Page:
• Patient safety is essential to quality health care, to ensure patients are not harmed, but also to ensure that resources are not wasted. • More research evidence is becoming available about deficiencies in health care quality and safety. This evidence is reviewed in three consecutive articles in Läkartidningen. • Research has discovered high rates of »adverse events« in health care services. The actual rate varies depending on definition, methods of measurement, and type of service. • Rates as high as 46% of patients admitted to hospital have been reported. Sometimes high reported rates indicate that a service is serious about collecting data, rather than being an unsafe service. • Generally, half of the events can be classified as »avoidable«, and a significant proportion as »serious« causing death, disability or a longer hospital stay. • Adverse drug events account for a high proportion and are probably the most well studied of patient safety problems. • Although most of the current research has been done in the US, there is some evidence which suggests that problems within Swedish health care are of a similar magnitude and type. • This article summarises the main studies and focuses on evidence of the economic consequences of deficiencies in patient safety and quality.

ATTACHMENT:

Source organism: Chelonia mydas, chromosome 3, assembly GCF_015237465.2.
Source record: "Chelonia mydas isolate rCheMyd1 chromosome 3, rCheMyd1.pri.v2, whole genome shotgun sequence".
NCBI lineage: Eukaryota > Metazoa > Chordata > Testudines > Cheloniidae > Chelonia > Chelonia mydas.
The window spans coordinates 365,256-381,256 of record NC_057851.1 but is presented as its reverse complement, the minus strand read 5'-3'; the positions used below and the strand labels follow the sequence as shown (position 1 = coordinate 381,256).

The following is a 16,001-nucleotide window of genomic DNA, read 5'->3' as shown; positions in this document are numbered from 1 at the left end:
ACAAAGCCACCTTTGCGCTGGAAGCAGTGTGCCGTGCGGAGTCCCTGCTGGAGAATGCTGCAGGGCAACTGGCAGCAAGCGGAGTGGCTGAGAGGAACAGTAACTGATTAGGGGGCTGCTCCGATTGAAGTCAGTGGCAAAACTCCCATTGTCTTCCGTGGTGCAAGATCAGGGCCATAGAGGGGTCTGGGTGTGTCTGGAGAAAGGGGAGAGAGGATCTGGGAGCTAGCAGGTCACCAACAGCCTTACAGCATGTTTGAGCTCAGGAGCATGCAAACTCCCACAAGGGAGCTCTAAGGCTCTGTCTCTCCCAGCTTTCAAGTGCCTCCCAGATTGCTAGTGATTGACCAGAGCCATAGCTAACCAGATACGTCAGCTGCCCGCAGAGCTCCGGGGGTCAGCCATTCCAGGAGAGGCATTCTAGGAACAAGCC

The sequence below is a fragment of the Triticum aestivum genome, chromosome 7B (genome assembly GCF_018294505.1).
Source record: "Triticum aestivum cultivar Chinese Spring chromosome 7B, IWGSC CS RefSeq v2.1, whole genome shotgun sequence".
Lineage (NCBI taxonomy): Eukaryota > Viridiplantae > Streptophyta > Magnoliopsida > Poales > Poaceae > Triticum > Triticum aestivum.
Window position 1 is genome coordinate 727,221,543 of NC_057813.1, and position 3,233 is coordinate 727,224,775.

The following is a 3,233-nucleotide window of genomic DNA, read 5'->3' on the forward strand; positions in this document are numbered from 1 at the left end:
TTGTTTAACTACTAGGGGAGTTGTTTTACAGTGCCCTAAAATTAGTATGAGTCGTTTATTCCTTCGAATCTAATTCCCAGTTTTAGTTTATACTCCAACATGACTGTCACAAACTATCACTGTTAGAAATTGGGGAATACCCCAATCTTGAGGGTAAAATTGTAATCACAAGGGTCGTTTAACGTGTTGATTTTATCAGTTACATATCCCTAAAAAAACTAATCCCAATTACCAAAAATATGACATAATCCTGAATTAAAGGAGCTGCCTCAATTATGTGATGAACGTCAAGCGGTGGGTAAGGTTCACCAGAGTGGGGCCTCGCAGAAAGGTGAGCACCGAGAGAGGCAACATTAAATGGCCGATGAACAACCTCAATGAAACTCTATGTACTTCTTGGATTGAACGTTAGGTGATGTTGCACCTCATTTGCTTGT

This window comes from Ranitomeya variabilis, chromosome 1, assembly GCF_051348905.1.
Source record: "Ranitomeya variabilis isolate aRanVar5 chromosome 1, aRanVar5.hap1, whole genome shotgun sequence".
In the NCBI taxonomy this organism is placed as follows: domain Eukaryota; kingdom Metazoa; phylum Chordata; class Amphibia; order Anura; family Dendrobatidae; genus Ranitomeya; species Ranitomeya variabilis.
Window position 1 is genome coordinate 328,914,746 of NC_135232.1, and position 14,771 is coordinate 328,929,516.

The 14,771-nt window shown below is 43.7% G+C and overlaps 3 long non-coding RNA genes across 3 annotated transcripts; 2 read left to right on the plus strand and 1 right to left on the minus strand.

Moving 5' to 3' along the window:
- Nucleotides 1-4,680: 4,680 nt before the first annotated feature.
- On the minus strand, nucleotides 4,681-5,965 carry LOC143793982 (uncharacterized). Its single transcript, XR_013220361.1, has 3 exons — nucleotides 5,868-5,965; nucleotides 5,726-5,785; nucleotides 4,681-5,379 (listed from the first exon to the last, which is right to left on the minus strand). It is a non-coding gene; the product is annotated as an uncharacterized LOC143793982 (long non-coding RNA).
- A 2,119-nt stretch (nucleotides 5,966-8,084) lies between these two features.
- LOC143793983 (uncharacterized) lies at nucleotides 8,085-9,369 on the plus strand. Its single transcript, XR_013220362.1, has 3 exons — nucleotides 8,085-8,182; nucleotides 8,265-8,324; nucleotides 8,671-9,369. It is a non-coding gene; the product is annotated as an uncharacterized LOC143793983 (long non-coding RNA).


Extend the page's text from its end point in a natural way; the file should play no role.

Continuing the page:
|Translated title of the contribution||What is the size of the patient safety and quality problem in healthcare? A review of the research (Article 1 in a series of 3)|
|Number of pages||4|
|Publication status||Published - 10 Jan 2005|